In the US and much of the developed world sex is funny. And at first a new kind of condom might seem like a trivial advancement, especially considering the many diseases and conditions science has yet to address. However, the impact of this new innovation should not me overlooked. Since the dawn of human civilization pregnancy, childbearing, and sexually transmitted diseases have had been major contributing factors in the quality of life for human populations–especially the females in these populations. Preventing unwanted pregnancy and disease has, until now, largely been in the hands of men. This new technology may change that.
A group of researchers from the University of Utah in Salt Lake City have invented a vaginal liquid condom that is effective as both a contraceptive and in preventing the transmission of sexual disease including HIV, papilloma virus (HPV), chlamydia, and others. What makes this “molecular condom” so revolutionary is the fact that it puts women in the driver’s seat. The liquid gel can be inserted into the vagina hours before intercourse and becomes a partial solid when it comes into contact with semen. The ramifications of this new device, which they hope to release in the next 5 years, will be huge.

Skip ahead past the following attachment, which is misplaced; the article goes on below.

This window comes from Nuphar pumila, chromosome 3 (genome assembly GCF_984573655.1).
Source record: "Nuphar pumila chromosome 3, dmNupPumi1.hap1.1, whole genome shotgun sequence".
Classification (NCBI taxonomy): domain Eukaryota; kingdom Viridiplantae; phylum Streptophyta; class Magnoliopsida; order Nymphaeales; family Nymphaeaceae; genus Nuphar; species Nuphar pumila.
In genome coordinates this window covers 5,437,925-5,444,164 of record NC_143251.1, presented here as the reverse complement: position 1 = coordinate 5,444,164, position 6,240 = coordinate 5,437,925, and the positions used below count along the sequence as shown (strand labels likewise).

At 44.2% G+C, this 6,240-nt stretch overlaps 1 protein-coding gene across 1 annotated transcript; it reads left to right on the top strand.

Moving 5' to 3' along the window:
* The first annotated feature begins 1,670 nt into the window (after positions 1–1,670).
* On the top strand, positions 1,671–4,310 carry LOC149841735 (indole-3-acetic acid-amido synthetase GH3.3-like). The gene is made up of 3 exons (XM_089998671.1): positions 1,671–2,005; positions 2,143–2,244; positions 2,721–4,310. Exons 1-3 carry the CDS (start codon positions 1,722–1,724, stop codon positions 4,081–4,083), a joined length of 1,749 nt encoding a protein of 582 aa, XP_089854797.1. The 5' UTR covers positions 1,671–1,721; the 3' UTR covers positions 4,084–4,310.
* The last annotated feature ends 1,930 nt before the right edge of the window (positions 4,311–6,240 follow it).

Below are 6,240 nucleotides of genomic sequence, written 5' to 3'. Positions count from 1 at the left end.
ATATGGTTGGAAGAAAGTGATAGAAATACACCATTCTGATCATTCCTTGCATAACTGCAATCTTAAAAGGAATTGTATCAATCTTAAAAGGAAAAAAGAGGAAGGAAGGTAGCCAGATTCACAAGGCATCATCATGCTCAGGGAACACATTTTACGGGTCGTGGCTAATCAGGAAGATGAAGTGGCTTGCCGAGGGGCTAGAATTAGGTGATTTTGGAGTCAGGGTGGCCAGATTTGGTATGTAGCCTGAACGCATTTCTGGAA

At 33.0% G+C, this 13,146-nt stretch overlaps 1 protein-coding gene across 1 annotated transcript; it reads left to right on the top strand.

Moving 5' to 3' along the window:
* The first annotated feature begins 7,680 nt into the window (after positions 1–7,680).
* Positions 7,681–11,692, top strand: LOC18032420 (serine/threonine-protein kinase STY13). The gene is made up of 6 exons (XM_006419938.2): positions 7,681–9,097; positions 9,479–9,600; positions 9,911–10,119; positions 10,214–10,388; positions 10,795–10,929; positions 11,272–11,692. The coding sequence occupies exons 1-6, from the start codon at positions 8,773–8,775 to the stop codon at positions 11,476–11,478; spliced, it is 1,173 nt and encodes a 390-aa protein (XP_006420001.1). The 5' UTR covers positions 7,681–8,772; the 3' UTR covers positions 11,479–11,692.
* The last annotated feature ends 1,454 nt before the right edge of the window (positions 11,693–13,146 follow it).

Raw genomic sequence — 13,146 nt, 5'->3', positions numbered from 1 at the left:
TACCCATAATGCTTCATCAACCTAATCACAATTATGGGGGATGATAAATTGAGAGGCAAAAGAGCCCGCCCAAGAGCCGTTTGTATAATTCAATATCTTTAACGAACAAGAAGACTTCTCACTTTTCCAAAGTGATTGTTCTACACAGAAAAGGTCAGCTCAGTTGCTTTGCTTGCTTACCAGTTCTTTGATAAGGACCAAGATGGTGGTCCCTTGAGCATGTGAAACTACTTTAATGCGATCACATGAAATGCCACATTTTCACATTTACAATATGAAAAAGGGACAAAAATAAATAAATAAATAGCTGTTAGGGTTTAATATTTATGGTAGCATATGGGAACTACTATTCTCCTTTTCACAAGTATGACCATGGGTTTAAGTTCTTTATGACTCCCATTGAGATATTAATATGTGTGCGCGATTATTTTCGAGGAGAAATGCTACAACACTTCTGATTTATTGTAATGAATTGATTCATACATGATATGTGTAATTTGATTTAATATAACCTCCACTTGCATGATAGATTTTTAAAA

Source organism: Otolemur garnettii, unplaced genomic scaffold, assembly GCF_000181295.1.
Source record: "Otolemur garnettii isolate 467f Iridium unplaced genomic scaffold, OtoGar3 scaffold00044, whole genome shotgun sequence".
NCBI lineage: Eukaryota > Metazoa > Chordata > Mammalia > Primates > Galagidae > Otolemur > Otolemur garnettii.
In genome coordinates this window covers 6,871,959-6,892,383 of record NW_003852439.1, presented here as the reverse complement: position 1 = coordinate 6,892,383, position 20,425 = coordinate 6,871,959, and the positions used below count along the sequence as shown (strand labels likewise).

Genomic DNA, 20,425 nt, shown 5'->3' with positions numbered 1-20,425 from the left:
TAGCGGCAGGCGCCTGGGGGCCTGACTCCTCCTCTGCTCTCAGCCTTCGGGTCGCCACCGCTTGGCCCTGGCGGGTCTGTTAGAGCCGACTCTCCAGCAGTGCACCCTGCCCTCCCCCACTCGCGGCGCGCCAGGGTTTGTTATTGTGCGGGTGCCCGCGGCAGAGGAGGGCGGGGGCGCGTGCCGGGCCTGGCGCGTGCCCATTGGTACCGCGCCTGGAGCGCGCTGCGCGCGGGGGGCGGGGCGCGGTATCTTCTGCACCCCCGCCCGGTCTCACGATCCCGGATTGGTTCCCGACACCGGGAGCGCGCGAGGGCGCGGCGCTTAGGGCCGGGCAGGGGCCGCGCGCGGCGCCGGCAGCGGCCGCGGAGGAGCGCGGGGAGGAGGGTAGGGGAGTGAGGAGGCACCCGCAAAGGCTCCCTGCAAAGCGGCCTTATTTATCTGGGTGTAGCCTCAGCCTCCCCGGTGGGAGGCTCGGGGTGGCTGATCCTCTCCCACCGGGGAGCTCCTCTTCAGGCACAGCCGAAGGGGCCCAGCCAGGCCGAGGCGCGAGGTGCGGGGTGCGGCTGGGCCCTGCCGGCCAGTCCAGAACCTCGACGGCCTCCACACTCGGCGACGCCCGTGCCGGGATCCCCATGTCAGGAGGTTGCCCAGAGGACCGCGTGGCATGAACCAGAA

March is Women’s History month: While I’m generally not a fan of damning or celebrating any grouping of individuals, I will point out that as a group the history of the female sex is one of marginalization, abuse, and disenfranchisement. To a large degree those abuses and lack basic freedoms persist in many cultures. In many countries women simply have no ownership of their lives or bodies–a fundamental principle to individual liberty. In addition to the benefits this liquid condom will provide to couples in developed countries, the new form of birth control and disease prevention has the potential to aid in the liberation and improve conditions of women in societies where their bodies aren’t their own and the risks are great.
Unfortunately for women in the countries with some of the highest rates of STD infection and least access to care, the decisions about sex are not often up to them. As this new technology becomes more available though, all of that may change.
Their goal was to protect women in countries with a high level of HIV-positive people by offering them a rather inexpensive way of contraception and protection when their partners do not wear a condom.
“We did it to develop technologies that can enable women to protect themselves against HIV without the approval of their partner,” says Kiser.
Not to be over-dramatic, but women around the world celebrating Women’s History Month should cheer the researchers behind this condom. They should credit human innovation and technology for helping women around the world take greater ownership of their bodies and their first steps toward freedom.